Updated: Sep 1, 2020
By Dana Brownlee
September 15, 2019
This article is the first in a series focused on Diversity and Inclusion in the workplace. Please note that references to minorities within the article are meant to refer to any underrepresented groups within an organization.
These days there’s an alphabet soup of terms focused on encouraging fairness in the workplace. Most organizations have a senior level executive of Equity, Engagement, Culture, Belonging, Fairness etc., but the most common phrase is “Diversity and Inclusion” (D&I) – which sounds great, but what does it really mean? Are these concepts similar, complementary, or different? The truth is that too many companies make the mistake of assuming that diversity and inclusion are synonymous or that one automatically implies the other…and that mistake is arguably a risky one. In fact, Gallup’s 2018 report “3 Requirements for a Diverse and Inclusive Culture” highlights the importance of acknowledging D&I as two very different concepts. The report concludes, “Gallup's research indicates recognizing that diversity and inclusion are very different things is the first step in the journey toward creating a uniquely diverse and inclusive culture.”
Indeed, diversity and inclusion sound pretty similar, but the truth is that they connote quite different concepts. The 2018 Gallup report defines diversity as “the full spectrum of human differences.” Dimensions of diversity might include visible traits like age, gender, disability and ethnic background or invisible traits like socio economic status, marital status and sexual orientation. Lori George Billingsley, Chief Diversity Officer for the Coca-Cola Company defines diversity as “the differences you can see or describe in people.” In essence, workplace diversity connotes just what we think it does – having a workplace that represents different types of people and backgrounds. Joni Davis, Vice President and Chief Diversity Officer for Duke Energy further explains, “We want our workplace to reflect the communities we serve.”
Diversity vs. Inclusion
The 2018 Gallup report asserts, “Inclusion refers to a cultural and environmental feeling of belonging. It can be assessed as the extent to which employees are valued, respected, accepted and encouraged to fully participate in the organization.” Contrary to what some may assume, diversity doesn’t necessarily imply inclusion. In fact, the Harvard Business Review article “Diversity Doesn’t Stick Without Inclusion” focuses on this distinction. The article asserts, “Part of the problem is that ‘diversity’ and ‘inclusion’ are so often lumped together that they’re assumed to be the same thing. But that’s just not the case.” For example, while adding women to the board or promoting more people of color might enhance diversity, it doesn’t necessarily change the culture of the organization or ensure that these underrepresented groups will feel fully included and valued. Davis uses the analogy, “Diversity speaks to who is on the team, but inclusion focuses on who is really in the game.”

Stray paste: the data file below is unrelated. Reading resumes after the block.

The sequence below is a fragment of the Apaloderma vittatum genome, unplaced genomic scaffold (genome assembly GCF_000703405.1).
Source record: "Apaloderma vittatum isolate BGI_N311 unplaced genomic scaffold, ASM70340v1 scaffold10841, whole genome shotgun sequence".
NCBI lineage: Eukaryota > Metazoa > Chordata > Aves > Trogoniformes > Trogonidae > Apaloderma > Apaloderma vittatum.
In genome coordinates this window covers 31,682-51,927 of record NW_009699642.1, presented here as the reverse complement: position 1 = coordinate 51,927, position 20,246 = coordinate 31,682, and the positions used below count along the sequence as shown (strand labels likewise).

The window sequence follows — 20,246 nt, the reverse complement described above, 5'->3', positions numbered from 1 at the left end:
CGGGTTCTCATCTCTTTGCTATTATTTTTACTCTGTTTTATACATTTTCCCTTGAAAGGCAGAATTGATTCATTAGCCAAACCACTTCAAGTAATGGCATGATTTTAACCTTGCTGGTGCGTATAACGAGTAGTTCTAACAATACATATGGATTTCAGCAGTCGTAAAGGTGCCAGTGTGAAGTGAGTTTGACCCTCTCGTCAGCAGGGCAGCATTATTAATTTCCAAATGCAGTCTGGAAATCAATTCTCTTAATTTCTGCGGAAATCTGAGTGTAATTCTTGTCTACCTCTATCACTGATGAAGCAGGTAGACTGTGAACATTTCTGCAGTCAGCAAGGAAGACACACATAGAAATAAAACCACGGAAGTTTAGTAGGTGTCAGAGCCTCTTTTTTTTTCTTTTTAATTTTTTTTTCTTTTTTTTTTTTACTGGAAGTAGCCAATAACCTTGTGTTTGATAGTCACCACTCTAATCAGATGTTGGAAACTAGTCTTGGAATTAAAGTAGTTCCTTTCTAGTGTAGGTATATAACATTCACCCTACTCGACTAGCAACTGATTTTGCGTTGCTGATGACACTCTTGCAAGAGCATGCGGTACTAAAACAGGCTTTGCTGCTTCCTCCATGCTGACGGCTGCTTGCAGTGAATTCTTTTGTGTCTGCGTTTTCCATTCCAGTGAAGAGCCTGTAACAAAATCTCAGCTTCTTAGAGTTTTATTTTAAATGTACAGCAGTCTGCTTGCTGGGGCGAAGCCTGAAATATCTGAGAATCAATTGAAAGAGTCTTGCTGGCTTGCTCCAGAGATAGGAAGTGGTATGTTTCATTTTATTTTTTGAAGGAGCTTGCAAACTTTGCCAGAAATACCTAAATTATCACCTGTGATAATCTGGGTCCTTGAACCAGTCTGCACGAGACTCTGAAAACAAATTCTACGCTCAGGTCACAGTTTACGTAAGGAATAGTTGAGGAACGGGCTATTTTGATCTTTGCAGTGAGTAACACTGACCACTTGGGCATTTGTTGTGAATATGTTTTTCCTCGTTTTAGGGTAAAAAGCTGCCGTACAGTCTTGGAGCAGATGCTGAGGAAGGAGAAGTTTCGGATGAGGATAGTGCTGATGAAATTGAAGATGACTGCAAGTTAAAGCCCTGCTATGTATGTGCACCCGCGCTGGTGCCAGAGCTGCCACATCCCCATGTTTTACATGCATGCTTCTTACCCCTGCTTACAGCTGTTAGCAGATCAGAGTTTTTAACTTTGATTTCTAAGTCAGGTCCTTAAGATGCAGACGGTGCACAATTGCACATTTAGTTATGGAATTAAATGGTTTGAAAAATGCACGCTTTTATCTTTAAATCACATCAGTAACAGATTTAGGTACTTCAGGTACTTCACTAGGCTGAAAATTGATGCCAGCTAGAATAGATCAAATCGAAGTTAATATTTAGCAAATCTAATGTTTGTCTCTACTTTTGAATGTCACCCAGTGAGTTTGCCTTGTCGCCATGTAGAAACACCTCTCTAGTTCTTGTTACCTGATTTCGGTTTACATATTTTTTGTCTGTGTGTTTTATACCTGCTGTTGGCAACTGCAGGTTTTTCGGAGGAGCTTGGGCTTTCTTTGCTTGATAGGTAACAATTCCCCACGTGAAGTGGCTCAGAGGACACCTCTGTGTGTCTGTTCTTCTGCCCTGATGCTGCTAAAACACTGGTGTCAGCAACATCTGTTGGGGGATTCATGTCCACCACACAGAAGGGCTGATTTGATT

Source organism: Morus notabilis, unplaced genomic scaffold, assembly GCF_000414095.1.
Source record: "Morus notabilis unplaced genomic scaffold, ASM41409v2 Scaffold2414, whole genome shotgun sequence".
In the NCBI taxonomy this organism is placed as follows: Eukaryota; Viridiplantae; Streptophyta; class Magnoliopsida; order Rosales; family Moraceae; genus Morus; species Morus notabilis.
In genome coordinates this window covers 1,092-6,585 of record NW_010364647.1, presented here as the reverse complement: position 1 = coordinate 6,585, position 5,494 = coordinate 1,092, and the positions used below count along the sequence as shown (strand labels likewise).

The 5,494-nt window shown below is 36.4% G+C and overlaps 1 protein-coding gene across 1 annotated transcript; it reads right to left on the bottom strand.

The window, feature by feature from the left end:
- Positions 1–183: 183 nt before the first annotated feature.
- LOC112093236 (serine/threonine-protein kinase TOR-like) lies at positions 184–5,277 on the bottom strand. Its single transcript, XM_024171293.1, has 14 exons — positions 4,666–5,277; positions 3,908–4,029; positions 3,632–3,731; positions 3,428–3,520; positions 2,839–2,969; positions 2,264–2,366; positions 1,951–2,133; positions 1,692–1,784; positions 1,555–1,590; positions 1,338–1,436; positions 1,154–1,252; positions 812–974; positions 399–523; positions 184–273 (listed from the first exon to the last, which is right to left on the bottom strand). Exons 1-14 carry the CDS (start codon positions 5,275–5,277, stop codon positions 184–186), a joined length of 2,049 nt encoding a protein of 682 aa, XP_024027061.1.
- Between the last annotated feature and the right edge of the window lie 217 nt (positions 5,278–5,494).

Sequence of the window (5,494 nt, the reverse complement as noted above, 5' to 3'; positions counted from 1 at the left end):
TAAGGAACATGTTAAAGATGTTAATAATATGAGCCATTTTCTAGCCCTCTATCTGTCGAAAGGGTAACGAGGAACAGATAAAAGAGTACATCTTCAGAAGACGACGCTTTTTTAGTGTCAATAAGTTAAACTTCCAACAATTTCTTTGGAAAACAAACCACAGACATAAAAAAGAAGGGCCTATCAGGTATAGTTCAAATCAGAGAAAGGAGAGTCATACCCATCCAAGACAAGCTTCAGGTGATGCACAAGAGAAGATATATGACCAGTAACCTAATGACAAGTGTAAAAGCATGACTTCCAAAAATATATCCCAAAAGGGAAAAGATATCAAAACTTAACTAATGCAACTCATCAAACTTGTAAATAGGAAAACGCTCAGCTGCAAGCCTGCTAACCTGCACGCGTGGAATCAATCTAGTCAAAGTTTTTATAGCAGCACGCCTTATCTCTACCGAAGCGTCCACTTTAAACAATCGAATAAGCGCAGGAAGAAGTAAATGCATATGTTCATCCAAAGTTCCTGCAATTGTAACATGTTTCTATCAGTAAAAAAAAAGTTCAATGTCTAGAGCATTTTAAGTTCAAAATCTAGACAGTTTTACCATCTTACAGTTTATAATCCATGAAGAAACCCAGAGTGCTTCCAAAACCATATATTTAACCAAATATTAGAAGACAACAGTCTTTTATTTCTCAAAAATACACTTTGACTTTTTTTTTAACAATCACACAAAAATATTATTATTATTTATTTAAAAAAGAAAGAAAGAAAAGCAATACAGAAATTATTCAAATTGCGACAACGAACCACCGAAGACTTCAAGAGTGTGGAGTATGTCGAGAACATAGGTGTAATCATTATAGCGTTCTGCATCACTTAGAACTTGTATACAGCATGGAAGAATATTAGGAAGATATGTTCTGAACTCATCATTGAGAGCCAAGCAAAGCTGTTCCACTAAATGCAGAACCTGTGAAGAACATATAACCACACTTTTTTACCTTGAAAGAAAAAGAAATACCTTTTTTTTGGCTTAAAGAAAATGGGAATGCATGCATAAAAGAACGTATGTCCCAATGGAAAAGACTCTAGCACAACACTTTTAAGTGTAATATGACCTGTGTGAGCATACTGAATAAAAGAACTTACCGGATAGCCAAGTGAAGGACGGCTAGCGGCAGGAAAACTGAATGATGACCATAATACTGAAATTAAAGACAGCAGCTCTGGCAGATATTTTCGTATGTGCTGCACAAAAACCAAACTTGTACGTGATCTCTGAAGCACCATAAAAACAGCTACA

Society of Human Resource Management CEO Johnny C. Taylor, Jr. shares an interesting observation on the state of D&I initiatives in many organizations. “Honestly, most companies have reached increased levels of diversity. Inclusion is where most companies are focusing these days. In fact, some are swapping the D&I label for I&D to reflect their focus on inclusion.” His observations speak to the real difference between the two – and the inherent fallacy in assuming that one automatically implies the other. In fact, some would argue that the differences aren’t subtle and failing to understand those differences can be a grievous and potentially costly error.
The Dangers of Achieving Diversity Without Inclusion
Indeed, many organizations add a few women or people of color to a board or executive team and feel they’ve checked the box and can return to business as usual. That mentality is arguably naïve, misguided and truly dangerous because there are real risks associated with focusing primarily on diversity and largely ignoring inclusion. The aforementioned Harvard Business Review article concludes, “In the context of the workplace, diversity equals representation. Without inclusion, however, the crucial connections that attract diverse talent, encourage their participation, foster innovation, and lead to business growth won’t happen.”